14. Will you invite representatives of GLAA to participate in the search process when you appoint a new Director of the Office of Human Rights, as Mayor Williams did in 2003?

Of all offices, the Office of Human Rights must have a Director whose vision of human rights aligns closely with that of the GLAA. I will certainly invite representatives of GLAA to participate in the search process for the Director of the Office of Human Rights, as Mayor Williams did in 2003, when he selected Mario Acosta-Velez for that position. Likewise, I will invite representatives of the DC Coalition, Latin@s en Accion, and other stakeholders to participate in the search process.

15. Are you committed to enforcing the provisions of the D.C. Human Rights Act forbidding discrimination on the basis of gender identity or expression?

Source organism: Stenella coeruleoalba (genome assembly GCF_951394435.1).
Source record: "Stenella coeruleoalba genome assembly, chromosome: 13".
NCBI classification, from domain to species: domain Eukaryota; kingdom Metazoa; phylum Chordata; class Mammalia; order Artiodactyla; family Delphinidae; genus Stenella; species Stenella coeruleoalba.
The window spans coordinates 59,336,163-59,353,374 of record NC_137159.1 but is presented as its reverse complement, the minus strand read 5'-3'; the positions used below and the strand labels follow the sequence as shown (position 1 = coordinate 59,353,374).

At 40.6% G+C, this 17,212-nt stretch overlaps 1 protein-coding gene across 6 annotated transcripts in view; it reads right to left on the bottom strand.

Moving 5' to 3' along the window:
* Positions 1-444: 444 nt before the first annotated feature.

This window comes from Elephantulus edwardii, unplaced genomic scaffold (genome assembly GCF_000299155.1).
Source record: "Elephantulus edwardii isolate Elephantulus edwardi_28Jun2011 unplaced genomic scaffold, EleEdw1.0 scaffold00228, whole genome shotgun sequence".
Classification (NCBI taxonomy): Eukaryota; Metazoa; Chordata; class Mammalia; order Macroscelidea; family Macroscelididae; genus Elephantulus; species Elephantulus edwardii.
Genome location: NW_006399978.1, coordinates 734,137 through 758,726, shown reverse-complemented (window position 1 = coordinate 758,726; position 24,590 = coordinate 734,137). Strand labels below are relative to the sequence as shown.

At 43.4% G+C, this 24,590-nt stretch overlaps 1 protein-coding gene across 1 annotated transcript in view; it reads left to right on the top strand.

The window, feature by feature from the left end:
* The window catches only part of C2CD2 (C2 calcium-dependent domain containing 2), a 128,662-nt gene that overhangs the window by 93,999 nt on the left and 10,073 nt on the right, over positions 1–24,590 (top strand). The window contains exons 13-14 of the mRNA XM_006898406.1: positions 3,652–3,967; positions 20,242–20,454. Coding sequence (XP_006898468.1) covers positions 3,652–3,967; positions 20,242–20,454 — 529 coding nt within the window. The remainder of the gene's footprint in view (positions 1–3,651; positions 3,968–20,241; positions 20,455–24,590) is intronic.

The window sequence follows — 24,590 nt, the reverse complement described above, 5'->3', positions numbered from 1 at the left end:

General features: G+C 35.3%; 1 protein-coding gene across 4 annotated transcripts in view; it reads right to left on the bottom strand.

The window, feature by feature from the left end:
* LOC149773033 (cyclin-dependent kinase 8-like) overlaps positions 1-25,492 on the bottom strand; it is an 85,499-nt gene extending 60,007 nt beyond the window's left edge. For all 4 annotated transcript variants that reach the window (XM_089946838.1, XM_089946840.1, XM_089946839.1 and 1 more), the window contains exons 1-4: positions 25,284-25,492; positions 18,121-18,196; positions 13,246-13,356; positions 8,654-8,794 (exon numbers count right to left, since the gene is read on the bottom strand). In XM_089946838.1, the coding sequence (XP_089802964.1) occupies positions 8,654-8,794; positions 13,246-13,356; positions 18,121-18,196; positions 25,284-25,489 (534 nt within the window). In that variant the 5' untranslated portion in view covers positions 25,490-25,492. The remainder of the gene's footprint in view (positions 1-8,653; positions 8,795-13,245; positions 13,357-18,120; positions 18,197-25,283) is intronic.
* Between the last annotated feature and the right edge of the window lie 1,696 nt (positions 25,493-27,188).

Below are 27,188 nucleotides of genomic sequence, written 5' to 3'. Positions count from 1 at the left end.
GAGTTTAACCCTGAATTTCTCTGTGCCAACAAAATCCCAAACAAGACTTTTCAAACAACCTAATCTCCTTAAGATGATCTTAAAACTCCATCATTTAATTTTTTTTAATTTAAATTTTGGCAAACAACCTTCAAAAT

Emphatically, yes. I believe that the D.C. Human Rights Act’s provisions need to be fully enforced.

Marriage and Family

16. Do you support legal recognition of marriages between partners of the same sex?

Personally, I support marriage equality. However, as Mayor, I will continue to support civil unions and domestic partnerships with as many rights and privileges of marriage as possible. The unfair and unfortunate fact that DC is NOT a state precludes the residents of DC from self determination on these issues. As leaders, we must have the courage to be honest. This particular Congress has shown its strong opposition to gay marriage and that prevents the District from achieving marriage equality. If we continue to push Congress for marriage equality, the District may lose some of the enormous strides it has made in expanding domestic partnership rights.

17. Will your Administration publicize and enforce the recently enacted laws that have significantly expanded the rights and responsibilities of domestic partners?